Re: [pcp-discuss:] Re: Fwd: Comments on _One Half Of A Manifesto_by Jaron Lanier

From: Norman K. McPhail (norm@SOCAL.WANET.COM)
Date: Mon Nov 20 2000 - 19:15:40 GMT

  • Next message: Don Mikulecky: "Re: [pcp-discuss:] Re: Fwd: Comments on _One Half Of A Manifesto_by Jaron Lanier"


    You know I've always thought and said that the use of the notion and
    word "complex" with respect to the relationship between models and
    reality was arbitrary and generally off base. In more precise terms,
    here is why:

    First of all, most people use the word complex to mean the opposite of
    simple. And most assume there is little or no room for any middle
    ground between the simple and the complex. This, in my book, is a
    classic example of the use of "or" logic or what you might call a formal

    Correct me if I'm wrong, but your model of the modeling relation is, a
    formal model. To me, this is the same as the Cretan who said that all
    Cretans are liars. Because he is a Cretan, there is no way to tell
    whether he is telling the truth or lying. So there is no way to
    decipher this self referencing statement about statements. Whenever you
    get this kind of circular reasoning, it is called an error or confusion
    of logical types.

    In other words, this seems to be a formal statement that is assumed to
    be either true or false about whether all formal statements, or all
    statements for that matter are true or false. One major problem with
    this line of reasoning is that there is an excluded middle in the
    statement about statements that says all statements with an excluded
    middle are false.

    In this proposition, we must take it as a given truth that all simple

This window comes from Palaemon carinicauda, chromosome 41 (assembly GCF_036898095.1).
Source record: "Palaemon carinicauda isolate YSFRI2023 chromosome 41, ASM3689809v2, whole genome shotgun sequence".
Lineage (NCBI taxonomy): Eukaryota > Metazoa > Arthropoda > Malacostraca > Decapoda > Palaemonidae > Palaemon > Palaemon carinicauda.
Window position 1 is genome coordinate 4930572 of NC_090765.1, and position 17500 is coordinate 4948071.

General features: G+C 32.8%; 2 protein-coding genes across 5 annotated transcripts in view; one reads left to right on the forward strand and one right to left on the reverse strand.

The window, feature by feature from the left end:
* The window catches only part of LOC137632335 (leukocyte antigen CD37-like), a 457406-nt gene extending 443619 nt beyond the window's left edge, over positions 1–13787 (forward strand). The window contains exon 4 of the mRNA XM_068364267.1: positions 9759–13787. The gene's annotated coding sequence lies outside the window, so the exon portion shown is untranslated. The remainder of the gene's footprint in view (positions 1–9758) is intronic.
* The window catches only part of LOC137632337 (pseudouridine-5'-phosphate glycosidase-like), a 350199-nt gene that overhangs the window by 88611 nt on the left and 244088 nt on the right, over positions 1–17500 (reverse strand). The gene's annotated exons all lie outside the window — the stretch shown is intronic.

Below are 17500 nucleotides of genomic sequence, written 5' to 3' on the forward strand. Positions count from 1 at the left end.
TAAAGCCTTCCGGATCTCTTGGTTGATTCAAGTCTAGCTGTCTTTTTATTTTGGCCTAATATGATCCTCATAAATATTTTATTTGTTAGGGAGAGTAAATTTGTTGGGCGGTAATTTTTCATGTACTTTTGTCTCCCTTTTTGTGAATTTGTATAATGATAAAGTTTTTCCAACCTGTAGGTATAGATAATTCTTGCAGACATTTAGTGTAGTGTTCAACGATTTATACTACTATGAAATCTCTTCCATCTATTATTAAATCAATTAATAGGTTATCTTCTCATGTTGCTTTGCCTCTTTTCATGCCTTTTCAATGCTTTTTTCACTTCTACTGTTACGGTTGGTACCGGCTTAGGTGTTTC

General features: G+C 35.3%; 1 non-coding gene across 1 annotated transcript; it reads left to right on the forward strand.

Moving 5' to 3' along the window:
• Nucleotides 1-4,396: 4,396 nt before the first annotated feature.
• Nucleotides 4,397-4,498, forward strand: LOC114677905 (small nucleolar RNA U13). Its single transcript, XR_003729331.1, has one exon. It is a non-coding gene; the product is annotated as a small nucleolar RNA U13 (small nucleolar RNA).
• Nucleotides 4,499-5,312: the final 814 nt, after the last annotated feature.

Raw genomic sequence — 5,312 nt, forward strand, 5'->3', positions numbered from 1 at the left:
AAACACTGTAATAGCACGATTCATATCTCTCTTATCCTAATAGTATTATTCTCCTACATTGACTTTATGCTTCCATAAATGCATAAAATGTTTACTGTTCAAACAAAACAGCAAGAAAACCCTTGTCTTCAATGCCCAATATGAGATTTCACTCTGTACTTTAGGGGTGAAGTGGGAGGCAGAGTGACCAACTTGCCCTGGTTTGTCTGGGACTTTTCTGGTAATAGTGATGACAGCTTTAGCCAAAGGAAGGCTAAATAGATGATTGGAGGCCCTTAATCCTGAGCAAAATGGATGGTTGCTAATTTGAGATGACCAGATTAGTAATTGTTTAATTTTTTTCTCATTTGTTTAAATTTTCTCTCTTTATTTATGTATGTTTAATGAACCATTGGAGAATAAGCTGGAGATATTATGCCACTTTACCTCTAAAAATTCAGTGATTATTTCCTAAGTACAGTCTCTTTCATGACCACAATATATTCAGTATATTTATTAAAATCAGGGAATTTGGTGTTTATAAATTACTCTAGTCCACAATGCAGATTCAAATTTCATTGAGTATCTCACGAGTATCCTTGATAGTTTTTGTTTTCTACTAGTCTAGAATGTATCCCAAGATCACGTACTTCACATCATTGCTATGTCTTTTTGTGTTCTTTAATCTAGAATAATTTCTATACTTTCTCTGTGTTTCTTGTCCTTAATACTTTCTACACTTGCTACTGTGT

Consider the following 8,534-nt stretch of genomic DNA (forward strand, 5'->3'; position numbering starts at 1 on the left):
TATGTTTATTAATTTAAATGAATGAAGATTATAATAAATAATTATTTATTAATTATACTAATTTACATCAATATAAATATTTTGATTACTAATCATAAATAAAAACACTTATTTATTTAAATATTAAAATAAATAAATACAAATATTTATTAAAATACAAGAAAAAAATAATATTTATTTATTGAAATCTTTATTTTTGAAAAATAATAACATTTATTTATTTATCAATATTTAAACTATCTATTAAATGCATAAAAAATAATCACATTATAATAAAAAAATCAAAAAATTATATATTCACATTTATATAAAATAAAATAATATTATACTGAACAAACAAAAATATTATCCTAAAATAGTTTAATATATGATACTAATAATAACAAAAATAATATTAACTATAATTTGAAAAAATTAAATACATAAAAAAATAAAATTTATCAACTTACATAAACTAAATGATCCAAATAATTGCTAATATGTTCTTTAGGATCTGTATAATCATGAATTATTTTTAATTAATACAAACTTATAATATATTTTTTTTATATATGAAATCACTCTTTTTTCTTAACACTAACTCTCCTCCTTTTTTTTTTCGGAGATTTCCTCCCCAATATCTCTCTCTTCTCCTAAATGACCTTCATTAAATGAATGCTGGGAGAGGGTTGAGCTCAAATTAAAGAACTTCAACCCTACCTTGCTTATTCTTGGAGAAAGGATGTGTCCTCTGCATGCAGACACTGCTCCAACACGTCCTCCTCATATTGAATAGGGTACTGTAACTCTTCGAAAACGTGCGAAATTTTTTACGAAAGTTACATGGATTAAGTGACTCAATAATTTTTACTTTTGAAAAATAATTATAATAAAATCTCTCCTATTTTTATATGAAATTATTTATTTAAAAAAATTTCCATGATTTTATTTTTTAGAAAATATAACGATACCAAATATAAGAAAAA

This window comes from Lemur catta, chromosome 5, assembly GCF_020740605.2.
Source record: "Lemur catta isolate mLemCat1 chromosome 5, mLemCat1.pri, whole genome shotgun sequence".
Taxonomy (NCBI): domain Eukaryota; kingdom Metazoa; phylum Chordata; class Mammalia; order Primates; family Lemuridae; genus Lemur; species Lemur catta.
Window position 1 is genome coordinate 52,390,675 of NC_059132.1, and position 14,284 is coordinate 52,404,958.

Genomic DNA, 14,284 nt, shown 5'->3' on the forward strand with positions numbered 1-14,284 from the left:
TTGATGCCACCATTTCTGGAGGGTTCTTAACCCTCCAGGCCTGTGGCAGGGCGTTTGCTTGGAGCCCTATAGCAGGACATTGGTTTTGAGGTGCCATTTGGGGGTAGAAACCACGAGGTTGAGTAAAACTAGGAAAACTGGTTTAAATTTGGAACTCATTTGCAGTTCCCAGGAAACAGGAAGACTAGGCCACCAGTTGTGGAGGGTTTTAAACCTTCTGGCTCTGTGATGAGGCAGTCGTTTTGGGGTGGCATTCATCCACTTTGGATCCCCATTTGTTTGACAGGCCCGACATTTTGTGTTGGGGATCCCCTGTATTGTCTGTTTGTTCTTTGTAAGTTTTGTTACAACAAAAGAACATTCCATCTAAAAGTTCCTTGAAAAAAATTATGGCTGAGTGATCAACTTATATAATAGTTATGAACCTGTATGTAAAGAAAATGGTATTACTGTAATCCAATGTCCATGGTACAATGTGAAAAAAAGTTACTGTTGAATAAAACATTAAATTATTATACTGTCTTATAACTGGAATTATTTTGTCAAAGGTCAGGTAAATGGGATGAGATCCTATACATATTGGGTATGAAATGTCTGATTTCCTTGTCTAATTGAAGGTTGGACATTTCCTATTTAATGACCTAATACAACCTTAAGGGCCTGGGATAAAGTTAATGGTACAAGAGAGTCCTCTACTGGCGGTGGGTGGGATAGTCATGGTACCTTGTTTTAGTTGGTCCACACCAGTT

models are false. But if they are false, then this model about simple
    statements may also be false. As a result, there is no way to make sense
    of this simple model that says that, in effect, all models are simple
    and all simple models are false, including this one.

    So to my way of thinking, this notion that all simple models are false
    is a classic confusion of logical typing. It is also an "or" logic
    statement about statements that is patently confusing on its face.

    The only justification for using such a ruse is that to anyone that
    thinks it through, it tends to confirm Godel's notion that there is no
    way to get the uncertainty out of our models. And I think we agree that
    all our models have limits and uncertainties that we should always keep
    in mind.

    However, I don't think this should be taken to mean that all our models
    are, of necessity, simple approximations of marginal or no value.
    Further, there is nothing in anything you have said that convinces me
    that we humans are incapable of modeling both the physical and non
    physical aspects of our being. And just because our models are less
    than perfect, we should no abandon our efforts to understand beyond what
    we perceive to be the limits of our understanding.

    Again, correct me if I'm wrong, but I interpret the dichotomy you
    advocate to mean that all human models are simple and therefore none of
    our models can ever hope to come close to improving any aspect of our
    human understanding. I guess the implications of this latter point are
    the ones that bothers me most. The apparent absoluteness of your
    proposition could easily lead to a fatalistic and hopeless attitude that
    could, in turn, lead us to give up trying to learn more about our
    selves, each other and the universe we are a part of. If there is one
    thing of which I am certain in all this, it is that such a fatalistic
    attitude is not what you intend to foster.


    "Donald C. Mikulecky" wrote:
    > Let me try it another way. There is a true dichotomy here. "Complex is the
    > *real* world. The *only* "simple" things arise in our models of that world..
    > Don

    Posting to from "Norman K. McPhail" <>

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